Have you watched track and field events in the school yard? You know how important winning is for those kids.
It is for you, too. But in the race for a financially secure retirement, female educators may still be running a few laps behind their male counterparts. According to the 2009 Retirement Confidence Survey, men are more apt to be "very confident" than women about having enough money in retirement to take care of basic expenses, medical expenses, and long-term care.*
Like most educators, you are busy. You have obligations to your family, friends, job, students and volunteer organizations. Who has time to think about retirement planning? But putting yourself last is not programmed into your DNA – you must set aside time to learn more about finances to become a more confident and financially successful woman. And no, that is not selfish!
Unique Challenges for Women
Most women will be solely responsible for their finances at some point in their lives. Although retirement planning is important for everyone, women face special challenges:
Longer life expectancies. Women live, on average, five to seven years longer than men.** That means more years supporting yourself and, with the help of a successful investment plan, perhaps even living it up.
Lower wages. According to the Bureau of Labor Statistics, women have average weekly earnings of $693, or 83 percent of the $837 median for men. Although educators' salaries are subject to collective bargaining between your local chapter and your school district, educators may have worked in other jobs that are affected by a pay disparity between men and women.
Interrupted careers. Women are much more likely to take a break during their working years to care for children or aging parents, averaging more than 12 years out of the workforce compared with six for men.***
5 Steps Toward Retirement Security
Fortunately, women do have the power to overcome the hurdles. Here are five ways to help take control of your financial future:
1. Estimate how much money you will need for retirement. The Projected Retirement Expense Calculator can help you estimate what your expenses will be during retirement. Be sure to plan for health care costs in retirement, as this can be one of your biggest expenses. In fact, according to the Employee Benefit Research Institute, a woman retiring at age 65 in 2009 with unsubsidized retiree health benefits may need $266,000 to cover her health care expenses in retirement.† And that does not include the cost of long-term care, should you eventually need it.
Find out whether your employer provides any health care benefits upon retirement and, if so, what the eligibility requirements are. Learn more about covering health expenses before you're eligible for Medicare. Also, you should be aware that when you're eligible for Medicare, it won't cover everything. Learn more about Medicare, Medicare Advantage and Medigap Plans. Like most educators, you won't be able to rely heavily on Social Security.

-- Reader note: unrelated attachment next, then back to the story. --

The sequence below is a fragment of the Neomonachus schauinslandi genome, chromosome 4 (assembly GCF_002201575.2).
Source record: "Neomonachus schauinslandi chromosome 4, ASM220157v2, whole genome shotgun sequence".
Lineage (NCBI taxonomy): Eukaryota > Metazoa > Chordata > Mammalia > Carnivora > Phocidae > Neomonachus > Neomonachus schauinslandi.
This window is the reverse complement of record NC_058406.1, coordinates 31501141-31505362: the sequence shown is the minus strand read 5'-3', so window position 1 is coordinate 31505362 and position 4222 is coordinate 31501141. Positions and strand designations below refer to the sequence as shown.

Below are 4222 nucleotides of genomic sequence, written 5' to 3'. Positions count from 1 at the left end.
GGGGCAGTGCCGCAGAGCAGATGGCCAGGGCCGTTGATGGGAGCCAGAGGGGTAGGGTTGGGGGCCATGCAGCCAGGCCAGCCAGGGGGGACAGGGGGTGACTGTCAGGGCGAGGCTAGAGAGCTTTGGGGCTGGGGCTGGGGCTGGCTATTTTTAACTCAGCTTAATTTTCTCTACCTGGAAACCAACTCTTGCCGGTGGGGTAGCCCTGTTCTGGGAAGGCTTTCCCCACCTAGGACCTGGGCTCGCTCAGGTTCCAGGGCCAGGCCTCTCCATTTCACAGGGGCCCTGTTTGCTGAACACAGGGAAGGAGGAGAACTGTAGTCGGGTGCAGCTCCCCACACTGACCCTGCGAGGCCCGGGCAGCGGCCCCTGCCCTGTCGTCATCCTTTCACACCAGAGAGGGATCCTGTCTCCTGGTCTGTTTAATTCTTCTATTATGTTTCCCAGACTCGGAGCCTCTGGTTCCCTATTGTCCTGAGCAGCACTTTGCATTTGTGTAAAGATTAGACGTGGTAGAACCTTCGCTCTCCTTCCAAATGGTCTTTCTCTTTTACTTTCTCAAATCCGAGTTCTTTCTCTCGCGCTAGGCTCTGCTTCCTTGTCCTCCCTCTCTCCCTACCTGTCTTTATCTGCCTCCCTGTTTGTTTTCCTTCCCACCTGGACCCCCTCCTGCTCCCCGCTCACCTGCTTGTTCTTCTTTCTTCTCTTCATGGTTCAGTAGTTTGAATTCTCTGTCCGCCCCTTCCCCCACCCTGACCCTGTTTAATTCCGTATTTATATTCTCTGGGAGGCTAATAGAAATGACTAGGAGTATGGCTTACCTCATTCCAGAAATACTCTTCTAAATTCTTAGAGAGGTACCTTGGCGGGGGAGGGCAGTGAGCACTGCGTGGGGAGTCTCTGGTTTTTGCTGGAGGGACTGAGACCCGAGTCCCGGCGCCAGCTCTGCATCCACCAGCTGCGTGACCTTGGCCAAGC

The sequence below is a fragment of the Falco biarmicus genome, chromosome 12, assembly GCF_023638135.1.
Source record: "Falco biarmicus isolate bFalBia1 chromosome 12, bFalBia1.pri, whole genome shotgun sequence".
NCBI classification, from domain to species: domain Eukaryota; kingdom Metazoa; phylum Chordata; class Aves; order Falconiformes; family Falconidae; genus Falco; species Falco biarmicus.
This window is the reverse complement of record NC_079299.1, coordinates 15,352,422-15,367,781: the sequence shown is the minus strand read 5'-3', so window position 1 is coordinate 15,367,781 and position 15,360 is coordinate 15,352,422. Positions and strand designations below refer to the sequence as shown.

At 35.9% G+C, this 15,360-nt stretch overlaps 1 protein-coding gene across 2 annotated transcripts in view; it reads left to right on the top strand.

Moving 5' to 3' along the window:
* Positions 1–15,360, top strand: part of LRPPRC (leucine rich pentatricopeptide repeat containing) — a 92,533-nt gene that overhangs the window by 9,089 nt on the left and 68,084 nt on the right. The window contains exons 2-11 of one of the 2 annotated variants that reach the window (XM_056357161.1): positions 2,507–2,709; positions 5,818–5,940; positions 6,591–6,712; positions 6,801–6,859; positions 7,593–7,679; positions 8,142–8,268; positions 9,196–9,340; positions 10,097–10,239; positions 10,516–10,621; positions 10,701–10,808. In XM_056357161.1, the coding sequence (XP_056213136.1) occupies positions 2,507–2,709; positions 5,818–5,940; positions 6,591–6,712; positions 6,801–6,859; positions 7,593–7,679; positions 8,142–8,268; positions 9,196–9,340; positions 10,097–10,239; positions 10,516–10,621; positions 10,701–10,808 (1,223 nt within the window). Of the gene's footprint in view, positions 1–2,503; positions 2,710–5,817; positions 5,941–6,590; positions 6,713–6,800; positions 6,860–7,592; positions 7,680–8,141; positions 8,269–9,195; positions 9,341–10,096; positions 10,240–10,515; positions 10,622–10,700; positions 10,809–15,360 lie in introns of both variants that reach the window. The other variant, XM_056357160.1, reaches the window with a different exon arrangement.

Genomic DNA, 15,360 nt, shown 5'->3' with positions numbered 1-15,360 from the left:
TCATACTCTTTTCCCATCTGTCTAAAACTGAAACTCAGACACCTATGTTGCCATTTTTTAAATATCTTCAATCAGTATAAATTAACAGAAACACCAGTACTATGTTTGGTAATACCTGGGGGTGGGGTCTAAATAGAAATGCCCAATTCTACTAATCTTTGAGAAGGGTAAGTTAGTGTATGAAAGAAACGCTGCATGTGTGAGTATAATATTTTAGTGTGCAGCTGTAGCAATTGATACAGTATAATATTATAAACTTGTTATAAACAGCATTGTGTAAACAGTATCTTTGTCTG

2. Estimate the size of the gap between how much you'll need and how much you have coming. Use the CalSTRS calculator or CalPERS calculator to help you estimate the defined benefit pension amount you will receive. Then subtract your estimated retirement benefit from your estimated retirement expenses to discover the size of the gap you need to fill with your own savings.
3. Create a spending plan. Cut discretionary expenses whenever possible. If you make your own coffee instead of spending $4 on a latte each morning before school, you can save an extra $1,040 a year. Get rid of unnecessary cable TV channels and cell-phone features. Combine errands or consider carpooling to save on gas. Put the extra money you save toward your 403(b) or 457 plan. Pay off consumer debt as quickly as possible. If you are approaching retirement, strive to pay off your mortgage.
4. Contribute to your 403(b) or 457 plan. If you are not participating, start now. If you are participating, devote all or part of every raise to retirement savings. Consider contributing the maximum amount you can each year, currently $17,000. If you’re age 50 or older, take advantage of catch-up contributions if your plan allows them. Learn more about investing by reading the articles in the About Investing section.
5. Work longer. Working a few more years than you’d planned can give you more time to save and reduce the number of years you have to support yourself on a fixed income. With CalSTRS, you can retire as early as age 50 with at least 30 years of service credit, or you can retire at age 55 with at least 5 years of service credit. Your retirement benefit will be calculated using the formula:
Age Factor x Service Credit x Final Compensation = Retirement Benefit (member only).
For more information, see CalSTRS.org. Under CalPERS, you can use these charts (PDF) to see how working longer affects your retirement benefit.
Winning the Race
Are you letting obstacles stand in the way of a secure and dignified financial future? Take control today. Use the resources available to you on this Web site to learn more about retirement planning and investing. To increase contributions to your 403(b) or 457 plan or change the way your investments are allocated, contact your district's plan administrator.
* Source: Employee Benefit Research Institute, 2009 Retirement Confidence Survey.
** Source: Centers for Disease Control and Prevention, www.cdc.gov.
*** Source: Center for Retirement Research at Boston College, www.bc.edu/centers/crr/.
† Source: Employee Benefit Research Institute, June 2009, Vol. 30, No. 6, www.ebri.org. Savings needed for employment-based health premiums, Medicare Part B premiums and out-of-pocket costs during retirement.